Biodiversity: What It Is and Why You Want It

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Wildflowers under power lines

Defining biodiversity is easy enough: it’s the variety of plants, animals and insects living within a particular area or ecosystem. Still, the term “biodiversity” is commonly mis-used and often misunderstood within vegetation management.

Broadly speaking, the industry uses ‘biodiversity’ to refer to the animal and insect life – not necessarily the plant life – existing within an ROW or roadside management zone. “Managing for biodiversity,” therefore, implies management of vegetation to promote a diversity of native or migratory birds, animals and insects.

And while the goal of any VM program is to protect critical energy or transportation infrastructure, there’s a great deal of room within those very broad boundaries for vegetation managers and their employers to create, maintain or restore habitat critical to native animal and insect species. By doing so, utilities, DOTs and other agencies and institutions not only establish or reaffirm their environmental credibility, further their own corporate sustainability goals and potentially boost ESG scores. They also promote the growth of desirable vegetation that helps inhibit the development of undesirable shrubs and woody brush and ultimately reduce long-term vegetation management expenses.

The Way Forward

But the key to doing so is in the planning and the details. For vegetation managers keen to manage their sites with an eye towards building or re-building animal and insect populations, a handful of common-sense guidelines will help make sure the plan starts and stays on track.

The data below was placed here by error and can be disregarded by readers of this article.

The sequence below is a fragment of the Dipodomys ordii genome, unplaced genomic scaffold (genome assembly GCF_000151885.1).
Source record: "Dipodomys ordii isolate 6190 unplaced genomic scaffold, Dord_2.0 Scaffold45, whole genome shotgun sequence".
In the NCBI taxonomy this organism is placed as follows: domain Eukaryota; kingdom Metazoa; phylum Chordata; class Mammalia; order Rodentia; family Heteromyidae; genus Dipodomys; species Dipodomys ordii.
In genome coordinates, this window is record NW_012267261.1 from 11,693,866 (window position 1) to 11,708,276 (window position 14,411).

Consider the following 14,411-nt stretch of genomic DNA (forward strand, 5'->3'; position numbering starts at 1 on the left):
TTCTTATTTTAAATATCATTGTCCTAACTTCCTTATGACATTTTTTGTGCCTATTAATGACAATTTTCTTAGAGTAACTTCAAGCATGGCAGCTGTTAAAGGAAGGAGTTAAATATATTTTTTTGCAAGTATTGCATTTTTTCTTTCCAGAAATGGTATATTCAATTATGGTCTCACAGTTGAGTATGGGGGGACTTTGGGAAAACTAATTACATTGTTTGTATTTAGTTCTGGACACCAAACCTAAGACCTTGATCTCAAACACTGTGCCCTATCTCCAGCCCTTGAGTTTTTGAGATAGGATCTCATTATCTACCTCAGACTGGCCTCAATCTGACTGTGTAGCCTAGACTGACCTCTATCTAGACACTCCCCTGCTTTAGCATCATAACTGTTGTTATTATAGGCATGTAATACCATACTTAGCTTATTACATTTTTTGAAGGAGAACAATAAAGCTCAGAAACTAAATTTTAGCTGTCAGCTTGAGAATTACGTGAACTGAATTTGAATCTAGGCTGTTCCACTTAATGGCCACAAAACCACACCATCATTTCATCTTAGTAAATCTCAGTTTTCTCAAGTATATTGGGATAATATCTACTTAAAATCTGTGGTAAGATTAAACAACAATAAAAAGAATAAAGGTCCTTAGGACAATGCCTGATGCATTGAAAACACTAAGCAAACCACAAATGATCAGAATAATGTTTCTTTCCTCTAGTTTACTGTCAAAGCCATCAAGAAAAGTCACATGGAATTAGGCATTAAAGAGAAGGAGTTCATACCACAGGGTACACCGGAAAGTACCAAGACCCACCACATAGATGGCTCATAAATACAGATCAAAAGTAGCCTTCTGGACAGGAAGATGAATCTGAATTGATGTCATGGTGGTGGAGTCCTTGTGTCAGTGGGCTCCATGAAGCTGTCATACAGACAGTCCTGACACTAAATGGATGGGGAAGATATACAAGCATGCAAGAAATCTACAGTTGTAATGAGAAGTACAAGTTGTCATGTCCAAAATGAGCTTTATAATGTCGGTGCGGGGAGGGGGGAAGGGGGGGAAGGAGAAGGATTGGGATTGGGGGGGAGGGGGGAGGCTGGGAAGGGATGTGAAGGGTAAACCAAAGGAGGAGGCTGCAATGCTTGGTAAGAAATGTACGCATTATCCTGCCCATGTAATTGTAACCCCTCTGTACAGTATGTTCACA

Define your objectives. Is the goal to increase desirable species populations or reduce undesirable populations? Are you developing native habitat from bare ground, protecting habitat that may be threatened by invasive plant species, or enhancing habitat that already exists? Establishing clear goals is key to developing any sustainable, long-term VM plan, especially those focused on increasing biodiversity.

Define what’s possible. In other words, can you do what you want to do, where you want to do it? Consider the climate zone, as well as the topography, the drainage and soil type of the site you’re working with.

Establish your starting point. To get where you’re going, you need to have a solid idea of where you are; make sure you know the populations of compatible and incompatible plant species at the site under consideration.

Establish treatment thresholds and methods. Just like your overall program objectives, your treatment thresholds can be based on either desirable or undesirable plant populations. At what point will you take action (when the undesirable stem count reaches X, for example), and what will that action be – treatment with selective herbicides, hand-cutting, mowing? And remember that doing nothing can be the most appropriate action, especially at sites that already have established desirable plant populations, or that have been recently disturbed by disking.

Report on successes and opportunities for improvement. In times of budget pressure and increased public scrutiny, a vegetation manager can’t have too many partners within an organization. Make sure you’re communicating regularly on successes, as well as on areas and efforts that could be improved and how you plan to move forward.

Managing rights-of-way and roadside vegetation zones for biodiversity is a valuable step toward establishing and protecting the environmental credibility of your agency or utility, and can pay off in improved public perception and higher ESG scores. To learn more about the role selective herbicides and application methods can play in your vegetation management program, visit 


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